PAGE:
How to Avoid Runs While Spray Painting

Several used spray paint cans.
What You'll Need
Spray paint
Sanding block
Fine-grained sandpaper
Eye protection
Dust mask or respirator

Spray painting is a great way to cover a large area with paint quickly and easily. If you are doing any project that requires a lot of paint, spray paint will often be the way to go, as you will save a great deal of time and effort overpainting by hand. However, even though applying spray paint is a straightforward process, there are still many things that can go wrong with it. These problems include dripping, sagging, and of course, runs. Because of this, it is important to use the correct techniques when using spray paint. What follows should give you enough information to avoid runs, and help you to remove them if they occur.

Step 1 - Apply Spray Paint Correctly

The main thing that causes runs in spray paint is an incorrect application. In particular, applying too much will often cause runs or other problems. Unfortunately, it is easy for an inexperienced person to accidentally apply paint too heavily. This is because it can be difficult to judge exactly how much paint has been applied already. Naturally, the solution to this problem is to err on the side of caution because while it is quite difficult to remove paint after it has been applied if you apply too much, it is quite easy to add more if it turns out that you applied an insufficient amount.

When applying spray paint, hold your can approximately 18 inches from the surface you are painting. If at all possible, hold it so it is oriented straight up and down; if not, come as close as possible. Spray the paint evenly, never stopping on a single spot. Start spraying a couple inches to one side of your object to ensure you cover everything to the edges and use even passes to cover the entire surface. Once you have applied a small amount of paint to the entire surface, stop and allow the paint to dry. It is quite likely that you will need to apply a second coat, but you will be practically guaranteed to have an even coat of paint that is free of runs and other problems.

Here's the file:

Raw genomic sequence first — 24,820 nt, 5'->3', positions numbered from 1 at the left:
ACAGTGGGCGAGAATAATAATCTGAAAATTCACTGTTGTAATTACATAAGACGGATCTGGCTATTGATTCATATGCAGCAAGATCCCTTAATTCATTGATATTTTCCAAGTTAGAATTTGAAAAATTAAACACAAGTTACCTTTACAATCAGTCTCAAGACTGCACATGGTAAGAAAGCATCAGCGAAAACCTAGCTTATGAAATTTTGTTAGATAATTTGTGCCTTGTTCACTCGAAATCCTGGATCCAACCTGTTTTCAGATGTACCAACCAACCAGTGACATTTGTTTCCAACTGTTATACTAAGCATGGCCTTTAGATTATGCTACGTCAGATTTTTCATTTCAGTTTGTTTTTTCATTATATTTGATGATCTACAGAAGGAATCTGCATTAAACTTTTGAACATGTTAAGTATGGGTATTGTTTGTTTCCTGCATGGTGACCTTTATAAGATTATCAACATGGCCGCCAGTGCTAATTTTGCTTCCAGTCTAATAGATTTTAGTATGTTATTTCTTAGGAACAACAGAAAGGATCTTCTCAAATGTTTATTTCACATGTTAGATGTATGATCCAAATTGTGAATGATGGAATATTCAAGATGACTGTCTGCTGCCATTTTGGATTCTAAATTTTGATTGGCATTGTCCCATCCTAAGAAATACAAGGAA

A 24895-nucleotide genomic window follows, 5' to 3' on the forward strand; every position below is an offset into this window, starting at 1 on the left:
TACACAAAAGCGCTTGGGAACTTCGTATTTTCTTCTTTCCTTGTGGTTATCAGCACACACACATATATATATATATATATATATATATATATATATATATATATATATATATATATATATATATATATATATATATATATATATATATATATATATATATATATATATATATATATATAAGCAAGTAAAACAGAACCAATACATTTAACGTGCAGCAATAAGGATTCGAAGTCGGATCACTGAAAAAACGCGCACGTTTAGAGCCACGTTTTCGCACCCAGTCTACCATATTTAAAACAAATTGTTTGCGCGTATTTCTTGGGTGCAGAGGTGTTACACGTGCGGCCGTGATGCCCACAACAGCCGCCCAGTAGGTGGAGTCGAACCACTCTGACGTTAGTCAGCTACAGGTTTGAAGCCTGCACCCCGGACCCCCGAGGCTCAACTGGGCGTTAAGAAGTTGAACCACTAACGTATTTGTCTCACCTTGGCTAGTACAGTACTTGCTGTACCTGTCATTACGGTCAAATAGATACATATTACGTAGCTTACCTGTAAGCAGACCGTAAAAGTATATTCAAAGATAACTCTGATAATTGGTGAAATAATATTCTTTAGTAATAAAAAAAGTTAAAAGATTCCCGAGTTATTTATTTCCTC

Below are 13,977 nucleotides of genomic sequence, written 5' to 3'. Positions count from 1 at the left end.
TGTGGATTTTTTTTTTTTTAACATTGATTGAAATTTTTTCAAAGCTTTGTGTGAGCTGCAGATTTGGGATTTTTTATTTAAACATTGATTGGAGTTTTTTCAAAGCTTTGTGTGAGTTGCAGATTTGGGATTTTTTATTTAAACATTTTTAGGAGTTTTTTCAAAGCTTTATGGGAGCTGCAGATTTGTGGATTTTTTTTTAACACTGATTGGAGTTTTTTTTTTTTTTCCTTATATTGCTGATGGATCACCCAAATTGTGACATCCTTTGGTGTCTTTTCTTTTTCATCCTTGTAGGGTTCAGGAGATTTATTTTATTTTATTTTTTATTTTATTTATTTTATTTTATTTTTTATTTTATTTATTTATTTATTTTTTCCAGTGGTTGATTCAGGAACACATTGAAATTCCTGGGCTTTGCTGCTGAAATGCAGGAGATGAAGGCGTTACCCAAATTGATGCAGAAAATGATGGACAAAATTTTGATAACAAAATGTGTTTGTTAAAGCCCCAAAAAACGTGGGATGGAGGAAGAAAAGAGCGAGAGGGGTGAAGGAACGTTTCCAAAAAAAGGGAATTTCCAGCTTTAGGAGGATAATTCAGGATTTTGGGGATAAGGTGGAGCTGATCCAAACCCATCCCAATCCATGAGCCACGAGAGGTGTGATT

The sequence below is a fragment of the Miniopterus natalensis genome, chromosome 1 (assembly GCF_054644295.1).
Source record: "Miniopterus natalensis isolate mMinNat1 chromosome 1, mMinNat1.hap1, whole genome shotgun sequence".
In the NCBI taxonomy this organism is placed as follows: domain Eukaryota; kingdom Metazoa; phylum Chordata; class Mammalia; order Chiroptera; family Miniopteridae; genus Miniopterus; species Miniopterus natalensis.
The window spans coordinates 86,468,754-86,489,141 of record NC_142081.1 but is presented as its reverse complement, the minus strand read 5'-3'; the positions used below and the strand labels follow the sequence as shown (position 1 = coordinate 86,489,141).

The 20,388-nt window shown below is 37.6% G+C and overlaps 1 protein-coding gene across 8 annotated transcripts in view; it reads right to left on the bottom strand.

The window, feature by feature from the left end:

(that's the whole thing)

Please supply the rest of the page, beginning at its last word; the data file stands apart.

Step 2 - Sand the Runs

Unfortunately, it is possible to end up with one or more runs no matter how good you are at spray painting. When this occurs, all is not lost. It is possible to remove runs in spray paint. Obviously, it is better to avoid problems with paint in the first place, as removing them and touching up the areas requires more work.

First, soak a sanding block in water overnight. Then, start off by sanding the problematic areas to remove extra paint. Continue to smooth the surface with fine-grained sandpaper or a dry sanding block.

Step 3 - Fix the Paint Job

Once you have finished sanding, it is quite likely that you will need to fix up a few areas of your paint job. If this is the case, simply spray paint over the areas that need touching up, being very careful to stop long before paint builds up enough to run again. Taking the time to use multiple coats is always a good idea.